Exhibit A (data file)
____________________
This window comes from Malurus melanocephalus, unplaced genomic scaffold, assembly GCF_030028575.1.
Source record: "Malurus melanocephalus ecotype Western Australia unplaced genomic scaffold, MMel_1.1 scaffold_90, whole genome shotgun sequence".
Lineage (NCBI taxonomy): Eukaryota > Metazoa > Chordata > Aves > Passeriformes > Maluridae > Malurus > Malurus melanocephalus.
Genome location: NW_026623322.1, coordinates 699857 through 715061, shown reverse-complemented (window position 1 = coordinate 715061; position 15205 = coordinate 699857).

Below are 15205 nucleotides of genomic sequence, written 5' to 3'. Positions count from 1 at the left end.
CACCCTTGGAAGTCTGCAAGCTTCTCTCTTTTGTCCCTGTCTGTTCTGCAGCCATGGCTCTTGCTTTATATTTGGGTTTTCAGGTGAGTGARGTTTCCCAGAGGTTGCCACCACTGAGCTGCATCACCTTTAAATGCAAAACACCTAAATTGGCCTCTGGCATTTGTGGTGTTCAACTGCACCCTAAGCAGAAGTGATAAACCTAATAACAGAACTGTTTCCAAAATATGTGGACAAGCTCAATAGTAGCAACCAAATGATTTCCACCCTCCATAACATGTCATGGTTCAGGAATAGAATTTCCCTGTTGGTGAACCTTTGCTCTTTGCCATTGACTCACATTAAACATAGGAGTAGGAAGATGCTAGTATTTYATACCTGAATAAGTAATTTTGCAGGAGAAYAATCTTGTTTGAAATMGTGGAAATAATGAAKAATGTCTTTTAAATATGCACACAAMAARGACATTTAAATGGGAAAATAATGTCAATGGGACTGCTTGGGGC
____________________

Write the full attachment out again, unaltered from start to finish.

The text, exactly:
This window comes from Malurus melanocephalus, unplaced genomic scaffold, assembly GCF_030028575.1.
Source record: "Malurus melanocephalus ecotype Western Australia unplaced genomic scaffold, MMel_1.1 scaffold_90, whole genome shotgun sequence".
Lineage (NCBI taxonomy): Eukaryota > Metazoa > Chordata > Aves > Passeriformes > Maluridae > Malurus > Malurus melanocephalus.
Genome location: NW_026623322.1, coordinates 699857 through 715061, shown reverse-complemented (window position 1 = coordinate 715061; position 15205 = coordinate 699857).

Below are 15205 nucleotides of genomic sequence, written 5' to 3'. Positions count from 1 at the left end.
CACCCTTGGAAGTCTGCAAGCTTCTCTCTTTTGTCCCTGTCTGTTCTGCAGCCATGGCTCTTGCTTTATATTTGGGTTTTCAGGTGAGTGARGTTTCCCAGAGGTTGCCACCACTGAGCTGCATCACCTTTAAATGCAAAACACCTAAATTGGCCTCTGGCATTTGTGGTGTTCAACTGCACCCTAAGCAGAAGTGATAAACCTAATAACAGAACTGTTTCCAAAATATGTGGACAAGCTCAATAGTAGCAACCAAATGATTTCCACCCTCCATAACATGTCATGGTTCAGGAATAGAATTTCCCTGTTGGTGAACCTTTGCTCTTTGCCATTGACTCACATTAAACATAGGAGTAGGAAGATGCTAGTATTTYATACCTGAATAAGTAATTTTGCAGGAGAAYAATCTTGTTTGAAATMGTGGAAATAATGAAKAATGTCTTTTAAATATGCACACAAMAARGACATTTAAATGGGAAAATAATGTCAATGGGACTGCTTGGGGC